The period 146770 saw a marked and rapid deterioration in the relationship between King Edward and his former mentor, the powerful Richard Neville, Earl of Warwick"the Kingmaker". This had several causes, but stemmed originally from Edward's decision to marry Elizabeth Woodville in secret in 1464. Edward later announced the news of his marriage as fait accompli, to the considerable embarrassment of Warwick, who had been negotiating a match between Edward and a French bride, convinced as he was of the need for an alliance with France. This embarrassment turned to bitterness when the Woodvilles came to be favoured over the Nevilles at court. Other factors compounded Warwicks disillusionment: Edward's preference for an alliance with Burgundy (over France), and Edward's reluctance to allow his brothers George, Duke of Clarence, and Richard, Duke of Gloucester, to marry Warwick's daughters, Isabel Neville and Anne Neville, respectively. Furthermore, Edward's general popularity was also on the wane in this period with higher taxes and persistent disruptions of law and order.

By 1469 Warwick had formed an alliance with Edward's jealous and treacherous brother George. They raised an army which defeated the King at the Battle of Edgecote Moor, and held Edward at Middleham Castle in Yorkshire. Warwick had the queen's father, Richard Woodville, 1st Earl Rivers, executed. He forced Edward to summon a parliament at York at which it was planned that Edward would be declared illegitimate and the crown would thus pass to Clarence as Edward's heir apparent. However, the country was in turmoil, and Edward was able to call on the loyalty of his brother Richard, Duke of Gloucester, and the majority of the nobles. Gloucester arrived at the head of a large force and liberated the king.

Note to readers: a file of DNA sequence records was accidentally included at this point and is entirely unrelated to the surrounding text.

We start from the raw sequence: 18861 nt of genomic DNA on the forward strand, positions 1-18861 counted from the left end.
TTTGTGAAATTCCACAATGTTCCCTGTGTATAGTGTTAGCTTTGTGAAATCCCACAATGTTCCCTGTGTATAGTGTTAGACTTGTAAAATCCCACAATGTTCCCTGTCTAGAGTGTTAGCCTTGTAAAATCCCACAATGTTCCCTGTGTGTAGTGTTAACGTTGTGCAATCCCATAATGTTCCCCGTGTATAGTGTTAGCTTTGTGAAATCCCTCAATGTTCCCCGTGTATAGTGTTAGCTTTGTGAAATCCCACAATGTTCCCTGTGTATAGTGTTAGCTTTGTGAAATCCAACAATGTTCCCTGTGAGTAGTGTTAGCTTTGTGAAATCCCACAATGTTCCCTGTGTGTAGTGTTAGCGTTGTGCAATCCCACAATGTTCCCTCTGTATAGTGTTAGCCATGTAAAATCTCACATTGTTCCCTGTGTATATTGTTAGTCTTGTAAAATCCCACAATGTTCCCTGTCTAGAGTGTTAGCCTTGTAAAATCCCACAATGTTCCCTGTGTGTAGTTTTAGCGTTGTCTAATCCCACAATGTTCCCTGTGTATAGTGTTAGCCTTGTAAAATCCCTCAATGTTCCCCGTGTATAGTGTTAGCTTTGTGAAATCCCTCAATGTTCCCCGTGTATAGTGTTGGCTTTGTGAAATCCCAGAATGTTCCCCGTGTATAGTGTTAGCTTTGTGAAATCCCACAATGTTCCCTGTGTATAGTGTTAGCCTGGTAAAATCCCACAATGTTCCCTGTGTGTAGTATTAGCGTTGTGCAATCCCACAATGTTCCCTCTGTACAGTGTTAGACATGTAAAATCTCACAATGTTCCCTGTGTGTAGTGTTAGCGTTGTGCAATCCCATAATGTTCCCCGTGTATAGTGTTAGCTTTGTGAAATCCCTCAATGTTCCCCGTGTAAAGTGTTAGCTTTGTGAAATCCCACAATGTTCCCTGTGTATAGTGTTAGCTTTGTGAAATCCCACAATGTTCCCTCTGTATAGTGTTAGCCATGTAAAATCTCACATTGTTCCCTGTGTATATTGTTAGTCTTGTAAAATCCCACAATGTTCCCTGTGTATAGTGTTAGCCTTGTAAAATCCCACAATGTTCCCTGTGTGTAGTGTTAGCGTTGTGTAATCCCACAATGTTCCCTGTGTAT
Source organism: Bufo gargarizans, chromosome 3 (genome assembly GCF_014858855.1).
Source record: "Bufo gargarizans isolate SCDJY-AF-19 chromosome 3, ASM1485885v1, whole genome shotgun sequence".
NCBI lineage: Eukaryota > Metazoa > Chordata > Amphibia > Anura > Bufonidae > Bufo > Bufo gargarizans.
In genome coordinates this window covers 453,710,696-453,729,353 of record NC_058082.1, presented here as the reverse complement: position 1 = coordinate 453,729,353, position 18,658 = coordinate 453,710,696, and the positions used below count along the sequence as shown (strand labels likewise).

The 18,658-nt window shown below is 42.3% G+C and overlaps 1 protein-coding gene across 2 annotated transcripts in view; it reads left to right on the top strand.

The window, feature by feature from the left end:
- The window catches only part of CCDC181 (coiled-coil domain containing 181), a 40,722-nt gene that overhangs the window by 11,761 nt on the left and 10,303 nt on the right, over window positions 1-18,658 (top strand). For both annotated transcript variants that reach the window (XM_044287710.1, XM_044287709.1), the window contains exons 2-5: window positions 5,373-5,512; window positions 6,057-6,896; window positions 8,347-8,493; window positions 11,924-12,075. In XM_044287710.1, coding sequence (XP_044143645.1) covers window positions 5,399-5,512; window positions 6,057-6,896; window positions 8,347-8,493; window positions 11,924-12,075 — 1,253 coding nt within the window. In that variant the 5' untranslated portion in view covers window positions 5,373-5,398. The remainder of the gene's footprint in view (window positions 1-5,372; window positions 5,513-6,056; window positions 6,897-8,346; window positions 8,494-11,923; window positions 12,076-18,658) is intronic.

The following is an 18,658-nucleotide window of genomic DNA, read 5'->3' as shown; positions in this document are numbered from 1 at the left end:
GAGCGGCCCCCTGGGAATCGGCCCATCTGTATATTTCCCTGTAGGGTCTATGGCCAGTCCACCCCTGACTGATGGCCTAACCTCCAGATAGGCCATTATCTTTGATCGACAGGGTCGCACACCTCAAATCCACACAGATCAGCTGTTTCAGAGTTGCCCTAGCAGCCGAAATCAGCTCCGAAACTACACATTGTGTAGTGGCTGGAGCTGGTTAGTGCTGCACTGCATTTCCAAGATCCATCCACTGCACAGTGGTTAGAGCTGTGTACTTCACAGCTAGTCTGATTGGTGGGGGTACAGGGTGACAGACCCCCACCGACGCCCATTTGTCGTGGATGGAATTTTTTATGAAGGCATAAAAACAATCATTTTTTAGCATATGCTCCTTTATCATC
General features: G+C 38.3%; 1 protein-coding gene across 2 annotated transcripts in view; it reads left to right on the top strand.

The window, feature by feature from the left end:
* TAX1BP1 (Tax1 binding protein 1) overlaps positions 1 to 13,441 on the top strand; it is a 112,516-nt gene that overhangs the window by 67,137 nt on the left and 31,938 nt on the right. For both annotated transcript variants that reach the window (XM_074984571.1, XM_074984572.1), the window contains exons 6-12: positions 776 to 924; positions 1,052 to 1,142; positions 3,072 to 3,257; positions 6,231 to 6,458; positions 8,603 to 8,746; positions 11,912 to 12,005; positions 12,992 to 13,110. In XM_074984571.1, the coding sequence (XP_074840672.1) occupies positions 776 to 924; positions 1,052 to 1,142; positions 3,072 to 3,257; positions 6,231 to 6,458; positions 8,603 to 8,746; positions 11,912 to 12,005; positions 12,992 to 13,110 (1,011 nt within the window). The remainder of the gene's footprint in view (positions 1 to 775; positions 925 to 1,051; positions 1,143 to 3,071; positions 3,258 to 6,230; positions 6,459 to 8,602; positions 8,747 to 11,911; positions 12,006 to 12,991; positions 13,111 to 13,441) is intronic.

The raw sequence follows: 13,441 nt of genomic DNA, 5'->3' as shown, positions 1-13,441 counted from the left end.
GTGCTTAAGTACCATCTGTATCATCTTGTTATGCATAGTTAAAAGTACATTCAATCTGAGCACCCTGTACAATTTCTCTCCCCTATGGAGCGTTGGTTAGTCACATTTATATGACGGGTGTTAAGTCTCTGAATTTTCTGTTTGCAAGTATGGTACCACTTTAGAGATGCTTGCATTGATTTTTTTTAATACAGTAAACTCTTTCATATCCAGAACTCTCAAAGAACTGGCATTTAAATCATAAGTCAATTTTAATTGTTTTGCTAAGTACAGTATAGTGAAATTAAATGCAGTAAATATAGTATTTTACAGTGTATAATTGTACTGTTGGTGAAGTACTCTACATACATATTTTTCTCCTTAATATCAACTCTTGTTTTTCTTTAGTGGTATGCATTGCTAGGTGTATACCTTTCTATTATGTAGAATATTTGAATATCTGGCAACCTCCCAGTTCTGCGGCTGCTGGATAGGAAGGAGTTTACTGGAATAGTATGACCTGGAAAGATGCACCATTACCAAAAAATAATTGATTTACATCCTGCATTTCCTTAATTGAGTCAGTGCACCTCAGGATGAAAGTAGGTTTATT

Warwick and Clarence were declared traitors and forced to flee to France, where in 1470 Louis XI of France was coming under pressure from the exiled Margaret of Anjou to help her invade England and regain her captive husband's throne. It was King Louis who suggested the idea of an alliance between Warwick and Margaret, a notion which neither of the old enemies would at first entertain but eventually came round to, realising the potential benefits. However, both were undoubtedly hoping for different outcomes: Warwick for a puppet king in the form of Henry or his young son; Margaret to be able to reclaim her family's realm. In any case, a marriage was arranged between Warwick's daughter Anne Neville and Margaret's son, the former Prince of Wales, Edward of Westminster, and Warwick invaded England in the autumn of 1470.

This time it was Edward IV who was forced to flee the country when John Neville changed loyalties to support his brother Wa